I often hear women say, “I have a pea sized bladder. . . I have to go to the bathroom all the time!” or “I have to get to the bathroom right when I feel the urge or I will wet my pants!” A lot of women think that these bladder problems are normal but they are not! So what is normal bladder behavior?
The bladder is located in the lower abdomen right behind the pubic bone. The bladder is a muscle that changes shape as it fills with urine and can fill up to 400-600ml (half a liter of coke). The urethra is a small tube that starts from the floor of the bladder and exits the body. In women, the urethra is about 1.5 inches long and is next to the front wall of the vagina. The opening of the urethra is located between the clitoris and the vaginal opening.
Normal voiding is urinating once about every 3-4 hours or about 5-7 times a day. Night time urination is about 0-1x. After about 3-4 hours your bladder fills with enough urine (about 150-200ml) to activate a stretch reflex in the wall of the bladder. The bladder muscle, called the detrusor muscle, starts to contract and sends a message to your brain that says “I gotta go.” You make a conscience decision to go to the bathroom at that moment or delay it for a while. Muscles around your bladder, called the external sphincter, stay tight so your bladder or detrusor muscle does not push the urine out. If you choose to go at that moment, you should be able to calmly walk to the bathroom and sit on the toilet. The sphincter muscles around your bladder then relax so you can urinate. No straining or pushing is necessary because the bladder is doing the work for you and all your body has to do is relax.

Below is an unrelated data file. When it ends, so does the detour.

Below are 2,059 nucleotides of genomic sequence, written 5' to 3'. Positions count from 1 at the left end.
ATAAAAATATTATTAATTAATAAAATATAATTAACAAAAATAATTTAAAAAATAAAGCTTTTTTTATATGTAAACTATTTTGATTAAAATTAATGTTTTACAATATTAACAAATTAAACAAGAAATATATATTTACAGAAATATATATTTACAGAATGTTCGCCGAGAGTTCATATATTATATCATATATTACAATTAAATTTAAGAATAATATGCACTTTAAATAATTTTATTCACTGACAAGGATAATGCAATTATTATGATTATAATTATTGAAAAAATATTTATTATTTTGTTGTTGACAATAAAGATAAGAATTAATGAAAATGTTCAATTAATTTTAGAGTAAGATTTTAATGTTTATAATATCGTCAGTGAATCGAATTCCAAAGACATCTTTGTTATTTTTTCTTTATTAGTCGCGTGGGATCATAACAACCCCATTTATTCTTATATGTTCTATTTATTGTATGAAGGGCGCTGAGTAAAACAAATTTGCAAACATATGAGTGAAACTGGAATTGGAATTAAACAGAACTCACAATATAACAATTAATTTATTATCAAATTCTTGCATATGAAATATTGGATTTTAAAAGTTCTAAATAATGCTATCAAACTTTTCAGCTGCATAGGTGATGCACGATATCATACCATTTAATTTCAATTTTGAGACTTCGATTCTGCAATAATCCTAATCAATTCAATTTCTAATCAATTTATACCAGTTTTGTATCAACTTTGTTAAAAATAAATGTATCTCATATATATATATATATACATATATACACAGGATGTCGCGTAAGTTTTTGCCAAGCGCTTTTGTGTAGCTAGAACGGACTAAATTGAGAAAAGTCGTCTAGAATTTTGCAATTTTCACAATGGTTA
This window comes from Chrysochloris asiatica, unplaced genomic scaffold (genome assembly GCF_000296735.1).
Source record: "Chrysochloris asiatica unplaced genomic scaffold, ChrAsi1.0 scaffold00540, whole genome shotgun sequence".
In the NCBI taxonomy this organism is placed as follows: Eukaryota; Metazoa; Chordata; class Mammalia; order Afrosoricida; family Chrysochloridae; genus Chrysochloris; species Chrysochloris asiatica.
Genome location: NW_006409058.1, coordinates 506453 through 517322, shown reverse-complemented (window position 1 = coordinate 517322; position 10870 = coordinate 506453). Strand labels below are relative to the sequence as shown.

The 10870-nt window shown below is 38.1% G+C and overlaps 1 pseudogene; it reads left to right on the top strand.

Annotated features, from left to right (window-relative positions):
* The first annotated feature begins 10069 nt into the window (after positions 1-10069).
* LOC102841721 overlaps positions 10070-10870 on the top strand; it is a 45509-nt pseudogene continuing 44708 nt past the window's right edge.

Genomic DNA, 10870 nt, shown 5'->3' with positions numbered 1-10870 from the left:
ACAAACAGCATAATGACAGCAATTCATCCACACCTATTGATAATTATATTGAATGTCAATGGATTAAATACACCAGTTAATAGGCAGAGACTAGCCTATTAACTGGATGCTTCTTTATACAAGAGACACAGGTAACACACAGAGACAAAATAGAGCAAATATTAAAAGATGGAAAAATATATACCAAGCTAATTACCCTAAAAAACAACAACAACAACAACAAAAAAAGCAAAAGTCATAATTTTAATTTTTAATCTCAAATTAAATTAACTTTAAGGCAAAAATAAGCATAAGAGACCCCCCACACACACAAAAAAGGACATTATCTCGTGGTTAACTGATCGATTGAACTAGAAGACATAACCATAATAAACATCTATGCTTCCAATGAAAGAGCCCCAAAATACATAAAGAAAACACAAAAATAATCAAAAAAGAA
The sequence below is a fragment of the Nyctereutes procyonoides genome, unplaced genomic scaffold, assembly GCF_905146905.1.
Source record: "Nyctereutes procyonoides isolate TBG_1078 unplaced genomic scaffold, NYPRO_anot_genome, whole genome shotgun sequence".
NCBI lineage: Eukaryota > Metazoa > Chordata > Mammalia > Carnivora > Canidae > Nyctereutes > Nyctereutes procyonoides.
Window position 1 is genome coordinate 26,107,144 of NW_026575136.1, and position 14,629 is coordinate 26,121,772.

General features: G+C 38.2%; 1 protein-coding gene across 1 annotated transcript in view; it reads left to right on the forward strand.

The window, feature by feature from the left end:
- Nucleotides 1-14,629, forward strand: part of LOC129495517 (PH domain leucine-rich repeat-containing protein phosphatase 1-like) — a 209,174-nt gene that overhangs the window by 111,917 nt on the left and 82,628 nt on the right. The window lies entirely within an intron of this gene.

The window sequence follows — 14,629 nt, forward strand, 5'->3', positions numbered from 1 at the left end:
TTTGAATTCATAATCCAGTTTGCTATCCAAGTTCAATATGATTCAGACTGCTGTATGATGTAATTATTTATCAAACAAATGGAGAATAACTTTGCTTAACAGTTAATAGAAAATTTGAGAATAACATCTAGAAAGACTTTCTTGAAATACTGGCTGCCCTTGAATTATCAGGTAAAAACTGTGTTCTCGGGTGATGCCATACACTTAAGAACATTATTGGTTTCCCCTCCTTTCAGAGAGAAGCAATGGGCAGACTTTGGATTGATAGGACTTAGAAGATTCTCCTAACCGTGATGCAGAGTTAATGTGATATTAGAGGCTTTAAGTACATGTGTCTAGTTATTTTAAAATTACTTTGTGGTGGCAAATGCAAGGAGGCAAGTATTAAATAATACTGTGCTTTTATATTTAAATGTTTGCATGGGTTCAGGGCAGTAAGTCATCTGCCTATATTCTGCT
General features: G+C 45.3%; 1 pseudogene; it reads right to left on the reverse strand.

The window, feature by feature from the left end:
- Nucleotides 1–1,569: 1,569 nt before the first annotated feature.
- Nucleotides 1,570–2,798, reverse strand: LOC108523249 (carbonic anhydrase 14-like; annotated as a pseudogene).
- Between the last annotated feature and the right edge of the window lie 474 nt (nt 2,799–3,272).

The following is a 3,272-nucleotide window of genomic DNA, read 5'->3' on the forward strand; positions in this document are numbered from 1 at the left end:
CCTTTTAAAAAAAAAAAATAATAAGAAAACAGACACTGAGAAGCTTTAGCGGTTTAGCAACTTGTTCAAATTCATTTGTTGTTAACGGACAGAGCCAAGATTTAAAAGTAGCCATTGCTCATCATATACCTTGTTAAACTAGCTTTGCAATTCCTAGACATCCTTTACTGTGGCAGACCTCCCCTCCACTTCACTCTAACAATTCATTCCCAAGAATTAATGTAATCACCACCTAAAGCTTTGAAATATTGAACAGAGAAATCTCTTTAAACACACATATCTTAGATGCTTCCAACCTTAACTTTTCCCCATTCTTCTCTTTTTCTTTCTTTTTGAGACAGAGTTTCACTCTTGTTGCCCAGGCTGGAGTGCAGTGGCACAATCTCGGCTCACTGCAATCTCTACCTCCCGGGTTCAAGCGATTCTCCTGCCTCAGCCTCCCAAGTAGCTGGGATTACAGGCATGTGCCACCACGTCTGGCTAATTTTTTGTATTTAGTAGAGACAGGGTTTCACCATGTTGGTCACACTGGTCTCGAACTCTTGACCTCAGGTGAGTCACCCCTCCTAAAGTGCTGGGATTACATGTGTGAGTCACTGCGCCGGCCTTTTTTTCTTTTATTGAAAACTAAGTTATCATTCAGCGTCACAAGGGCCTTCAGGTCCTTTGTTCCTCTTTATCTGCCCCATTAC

If you choose to delay going to the bathroom, the urge will slowly go away as your sphincter muscles stay contracted around your bladder. Your bladder will continue to fill with more urine and a little while later you will get your second urge. This contraction of your bladder is stronger and more intense; it gets your attention a little more. You might choose to go at this point. You should still be able to stay calm and not be running to the bathroom! The sphincter muscles stay contracted so that no urine leaks out on the way to the bathroom. Again, you should be able to calmly pull down your pants, sit on the toilet, and then the sphincter muscles relax so your bladder can empty.
The sphincter muscles prevent urine leakage with sneezing, laughing, coughing, or exercising as well. These muscle stay tight around the floor of the bladder so that increased pressure from above does not push urine out or cause leakage.
I hope that your bladder habits are similar to above. If not, there are options to help you gain more of a normal bladder pattern. Please consult your doctor for advice.